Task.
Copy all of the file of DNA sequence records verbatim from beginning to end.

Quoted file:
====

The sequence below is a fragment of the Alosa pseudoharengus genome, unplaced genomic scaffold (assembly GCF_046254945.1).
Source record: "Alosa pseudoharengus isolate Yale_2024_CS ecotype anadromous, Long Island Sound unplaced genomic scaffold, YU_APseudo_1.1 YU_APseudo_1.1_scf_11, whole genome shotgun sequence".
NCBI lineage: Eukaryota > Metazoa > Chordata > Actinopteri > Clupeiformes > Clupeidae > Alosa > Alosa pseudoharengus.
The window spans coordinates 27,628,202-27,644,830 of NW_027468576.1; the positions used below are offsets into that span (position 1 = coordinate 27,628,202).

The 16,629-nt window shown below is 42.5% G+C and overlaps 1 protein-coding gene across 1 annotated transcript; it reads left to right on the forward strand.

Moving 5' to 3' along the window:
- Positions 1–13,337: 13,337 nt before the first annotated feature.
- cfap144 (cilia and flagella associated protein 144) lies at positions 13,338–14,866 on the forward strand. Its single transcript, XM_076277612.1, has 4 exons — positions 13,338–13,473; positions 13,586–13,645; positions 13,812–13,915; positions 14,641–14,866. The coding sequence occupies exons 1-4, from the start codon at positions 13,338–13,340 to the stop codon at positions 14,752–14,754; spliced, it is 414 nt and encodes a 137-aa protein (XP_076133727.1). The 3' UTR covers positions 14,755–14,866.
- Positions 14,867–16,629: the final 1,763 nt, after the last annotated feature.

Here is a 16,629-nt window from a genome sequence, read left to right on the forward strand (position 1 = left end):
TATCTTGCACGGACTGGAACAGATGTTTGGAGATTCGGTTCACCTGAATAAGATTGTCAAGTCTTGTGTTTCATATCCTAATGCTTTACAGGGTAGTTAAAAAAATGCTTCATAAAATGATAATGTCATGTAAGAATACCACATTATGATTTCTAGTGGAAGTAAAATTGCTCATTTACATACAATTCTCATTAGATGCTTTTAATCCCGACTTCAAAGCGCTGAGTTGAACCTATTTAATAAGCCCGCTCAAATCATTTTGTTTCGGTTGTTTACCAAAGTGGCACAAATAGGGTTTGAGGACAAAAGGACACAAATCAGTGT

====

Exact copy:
The sequence below is a fragment of the Alosa pseudoharengus genome, unplaced genomic scaffold (assembly GCF_046254945.1).
Source record: "Alosa pseudoharengus isolate Yale_2024_CS ecotype anadromous, Long Island Sound unplaced genomic scaffold, YU_APseudo_1.1 YU_APseudo_1.1_scf_11, whole genome shotgun sequence".
NCBI lineage: Eukaryota > Metazoa > Chordata > Actinopteri > Clupeiformes > Clupeidae > Alosa > Alosa pseudoharengus.
The window spans coordinates 27,628,202-27,644,830 of NW_027468576.1; the positions used below are offsets into that span (position 1 = coordinate 27,628,202).

The 16,629-nt window shown below is 42.5% G+C and overlaps 1 protein-coding gene across 1 annotated transcript; it reads left to right on the forward strand.

Moving 5' to 3' along the window:
- Positions 1–13,337: 13,337 nt before the first annotated feature.
- cfap144 (cilia and flagella associated protein 144) lies at positions 13,338–14,866 on the forward strand. Its single transcript, XM_076277612.1, has 4 exons — positions 13,338–13,473; positions 13,586–13,645; positions 13,812–13,915; positions 14,641–14,866. The coding sequence occupies exons 1-4, from the start codon at positions 13,338–13,340 to the stop codon at positions 14,752–14,754; spliced, it is 414 nt and encodes a 137-aa protein (XP_076133727.1). The 3' UTR covers positions 14,755–14,866.
- Positions 14,867–16,629: the final 1,763 nt, after the last annotated feature.

Here is a 16,629-nt window from a genome sequence, read left to right on the forward strand (position 1 = left end):
TATCTTGCACGGACTGGAACAGATGTTTGGAGATTCGGTTCACCTGAATAAGATTGTCAAGTCTTGTGTTTCATATCCTAATGCTTTACAGGGTAGTTAAAAAAATGCTTCATAAAATGATAATGTCATGTAAGAATACCACATTATGATTTCTAGTGGAAGTAAAATTGCTCATTTACATACAATTCTCATTAGATGCTTTTAATCCCGACTTCAAAGCGCTGAGTTGAACCTATTTAATAAGCCCGCTCAAATCATTTTGTTTCGGTTGTTTACCAAAGTGGCACAAATAGGGTTTGAGGACAAAAGGACACAAATCAGTGT